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What The Women Did

With November just around the corner, it is customary for the Nation’s thoughts to turn towards Armistice and Remembrance, not so much of war itself (for war is not glorious), but of solidarity, strength, resolve, resourcefulness, resoluteness, commitment, sacrifice, family and community. Driving into Lyndhurst earlier in the week, the ‘Lest We Forget’ silhouette of a soldier caught my eye on entering the village and I was reminded of the young men who left their homes and families to fight, whether voluntarily or through conscription, in order to defend King and Country – and the great many who didn’t return.

Lyndhurst Drama and Musical Society (LDMS) have chosen for their Autumn production to commemorate the contribution of so many individuals and communities to the War – but they have chosen to focus on the female perspective and their contribution. This seems a fitting theme as not only is it the centenary of the end of the First World War, but the production’s opening night coincided with the day it was announced that women may now apply for any British military role, and also this year celebrates the 100th anniversary of women gaining the right to vote.

If you think of the Suffragette movement, then the name Emily Pankhurst springs to mind and Director Michel Arkle has devised a production that pays tribute to the Pankhurst name and ideals, but although this Remembrance of WW1 predominantly focuses on the women, it is more than a piece of feminist or political theatre; it includes poems and songs from the period, perceptive and insightful observations, and extracts from two striking plays (Handmaidens Of Death by Herbert Tremaine – Maude Deuchar’s pseudonym – and The Old Lady Shows Her Medals by JM Barrie).

Both plays are ideal pieces to showcase the depth of acting ability within LDMS, as each play is full of comic touches, drama and poignancy, allowing the talented cast to display the variety of accents that they have mastered (most notably Donna West, Hannah Marks, Sarah Short and Stevie Parker), terrific comic timing and a wide gamut of emotional depth (standout performances again from Marks, Short and Parker). But the men also feature significantly, from the five (unnamed or same-named?) soldiers in ‘Handmaidens’ to the young Dowey in ‘The Old Lady’ (Gabe Short); without wanting to divulge spoilers, the five soldiers leave a most striking and powerful image that has impressed itself into my memory, while the relationship and interaction between Gabe and Sarah Short’s characters are full of emotion and poignancy, and I’m not ashamed to say there was a tear in my eye and a lump in my throat.

The men also deliver the most emotive poems for me, each poem written by a woman which I find most poetic; as LDMS’s press release states, “Women took to their pen writing powerfully evocative material about their lost generation” and that lost generation was the young men. Jack Barnett (Over The Top), Mike Watson (The Deserter) and Rupert Bogarde (The Convalescent) particularly struck a chord for me with their passionate and heartfelt renditions of these respective poems.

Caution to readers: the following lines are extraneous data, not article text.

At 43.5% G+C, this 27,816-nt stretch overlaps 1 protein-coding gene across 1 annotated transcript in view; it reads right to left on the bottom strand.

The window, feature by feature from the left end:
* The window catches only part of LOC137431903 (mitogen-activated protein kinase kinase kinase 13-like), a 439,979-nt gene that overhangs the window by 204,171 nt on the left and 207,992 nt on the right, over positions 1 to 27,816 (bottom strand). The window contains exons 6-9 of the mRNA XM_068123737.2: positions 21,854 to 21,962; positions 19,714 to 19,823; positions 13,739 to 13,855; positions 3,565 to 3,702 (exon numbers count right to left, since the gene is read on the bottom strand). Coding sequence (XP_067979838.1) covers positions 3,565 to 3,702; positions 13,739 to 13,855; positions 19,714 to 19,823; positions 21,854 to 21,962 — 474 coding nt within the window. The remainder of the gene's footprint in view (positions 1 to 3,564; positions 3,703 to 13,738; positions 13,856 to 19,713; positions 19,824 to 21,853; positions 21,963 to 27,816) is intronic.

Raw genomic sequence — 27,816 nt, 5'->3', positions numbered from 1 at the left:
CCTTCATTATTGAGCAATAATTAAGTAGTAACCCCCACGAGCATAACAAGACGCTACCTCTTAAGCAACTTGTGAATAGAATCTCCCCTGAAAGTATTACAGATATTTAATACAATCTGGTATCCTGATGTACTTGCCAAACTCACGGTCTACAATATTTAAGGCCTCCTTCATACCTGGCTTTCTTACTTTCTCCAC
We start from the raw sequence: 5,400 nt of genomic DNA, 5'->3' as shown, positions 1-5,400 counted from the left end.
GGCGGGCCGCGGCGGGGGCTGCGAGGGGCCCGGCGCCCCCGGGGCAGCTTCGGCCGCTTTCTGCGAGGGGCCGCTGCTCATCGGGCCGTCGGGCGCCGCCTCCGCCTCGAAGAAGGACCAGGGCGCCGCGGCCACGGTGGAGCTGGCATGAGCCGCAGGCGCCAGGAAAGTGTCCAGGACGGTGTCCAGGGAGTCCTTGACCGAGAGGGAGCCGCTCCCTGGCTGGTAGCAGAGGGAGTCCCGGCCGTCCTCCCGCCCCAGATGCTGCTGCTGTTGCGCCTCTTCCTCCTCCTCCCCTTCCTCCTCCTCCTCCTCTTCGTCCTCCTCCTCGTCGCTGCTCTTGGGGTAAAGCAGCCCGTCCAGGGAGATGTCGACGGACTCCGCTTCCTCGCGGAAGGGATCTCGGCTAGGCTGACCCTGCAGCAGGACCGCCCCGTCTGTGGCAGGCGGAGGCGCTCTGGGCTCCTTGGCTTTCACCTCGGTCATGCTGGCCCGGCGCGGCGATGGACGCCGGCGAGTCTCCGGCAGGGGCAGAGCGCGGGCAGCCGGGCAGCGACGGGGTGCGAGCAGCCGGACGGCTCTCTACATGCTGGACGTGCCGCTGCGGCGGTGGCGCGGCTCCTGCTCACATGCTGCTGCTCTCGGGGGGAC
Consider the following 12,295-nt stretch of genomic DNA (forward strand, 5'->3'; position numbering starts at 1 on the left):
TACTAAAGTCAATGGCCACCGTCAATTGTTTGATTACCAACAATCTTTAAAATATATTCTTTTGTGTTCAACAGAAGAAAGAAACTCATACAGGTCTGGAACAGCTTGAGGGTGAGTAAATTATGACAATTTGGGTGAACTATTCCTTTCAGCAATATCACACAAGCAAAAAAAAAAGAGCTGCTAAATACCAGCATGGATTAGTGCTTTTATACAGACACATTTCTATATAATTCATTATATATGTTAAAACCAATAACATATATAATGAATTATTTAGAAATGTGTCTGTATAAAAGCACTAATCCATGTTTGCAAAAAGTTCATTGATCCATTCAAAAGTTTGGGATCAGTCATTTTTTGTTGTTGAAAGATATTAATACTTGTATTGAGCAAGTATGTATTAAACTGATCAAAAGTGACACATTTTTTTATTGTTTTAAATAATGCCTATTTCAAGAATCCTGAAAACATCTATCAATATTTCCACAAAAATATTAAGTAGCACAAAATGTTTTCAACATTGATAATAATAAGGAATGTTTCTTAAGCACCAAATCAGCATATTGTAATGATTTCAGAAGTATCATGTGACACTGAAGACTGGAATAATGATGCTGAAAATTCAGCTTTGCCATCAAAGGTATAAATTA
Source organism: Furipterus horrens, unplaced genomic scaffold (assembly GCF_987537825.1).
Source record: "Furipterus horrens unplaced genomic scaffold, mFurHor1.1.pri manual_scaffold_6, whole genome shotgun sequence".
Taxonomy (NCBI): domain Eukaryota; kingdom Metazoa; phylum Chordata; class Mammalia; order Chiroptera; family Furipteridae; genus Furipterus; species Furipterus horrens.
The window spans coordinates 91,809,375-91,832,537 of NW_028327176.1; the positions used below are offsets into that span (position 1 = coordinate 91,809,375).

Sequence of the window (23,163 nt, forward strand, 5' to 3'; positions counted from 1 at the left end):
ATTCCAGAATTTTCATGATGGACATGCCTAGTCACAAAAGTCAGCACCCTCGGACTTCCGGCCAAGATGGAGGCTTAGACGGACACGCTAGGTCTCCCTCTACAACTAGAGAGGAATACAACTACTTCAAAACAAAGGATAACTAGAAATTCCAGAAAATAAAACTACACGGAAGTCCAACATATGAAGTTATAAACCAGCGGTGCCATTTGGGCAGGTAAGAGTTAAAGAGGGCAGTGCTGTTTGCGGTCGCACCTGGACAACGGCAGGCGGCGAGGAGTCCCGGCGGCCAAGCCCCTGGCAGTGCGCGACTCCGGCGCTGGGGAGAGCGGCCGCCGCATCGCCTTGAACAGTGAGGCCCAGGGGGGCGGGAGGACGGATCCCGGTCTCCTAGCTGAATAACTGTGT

Yet this isn’t just an evening of heart-wrenching emotional drama; it also celebrates the joire de vivre and indomitable spirit of that generation through the comic elements of the plays and the The Concert Party in both parts of the evening, where, in another tribute to women’s contribution to the War effort (in this case, the concert tours to the Front by Lena Ashwell), community singing is positively encouraged with the songs that would have been sung in the fallout shelters and Music Halls up and down the land. The ensemble singing is lively and melodious, and although some of the solo voices are not the strongest, their voices are true, clear, with excellent diction and absolutely charming. ‘Danny Boy’ is particularly sung beautifully in quite a haunting way.

It’s such a pity that there were some uses of the prompt tonight, undoubtedly down to opening night nerves which should dissipate after an otherwise successful first night. Arkle has ensured a great pace, wonderful characterisations, a cohesive piece of narrative across the various snapshots of life in Wartime Britain and terrific attention to detail. The set is simple but cleverly designed to be changed with minimal set dressing alterations to various locations, the lighting is atmospheric (from the uplights representing the footlights of the old Music Hall venues, casting different and interesting lighting angles, to the dim, almost barely distinguishable flickering effect of candlelight) and the few sound effects are well executed. Special mention must be made of the outstanding array of costumes (Di Buck, Sarah Short and Jo Rainforth) and hair and make-up (Rainforth and Keisha Garner), each perfect for the era, performers and dramatic aspects of the production.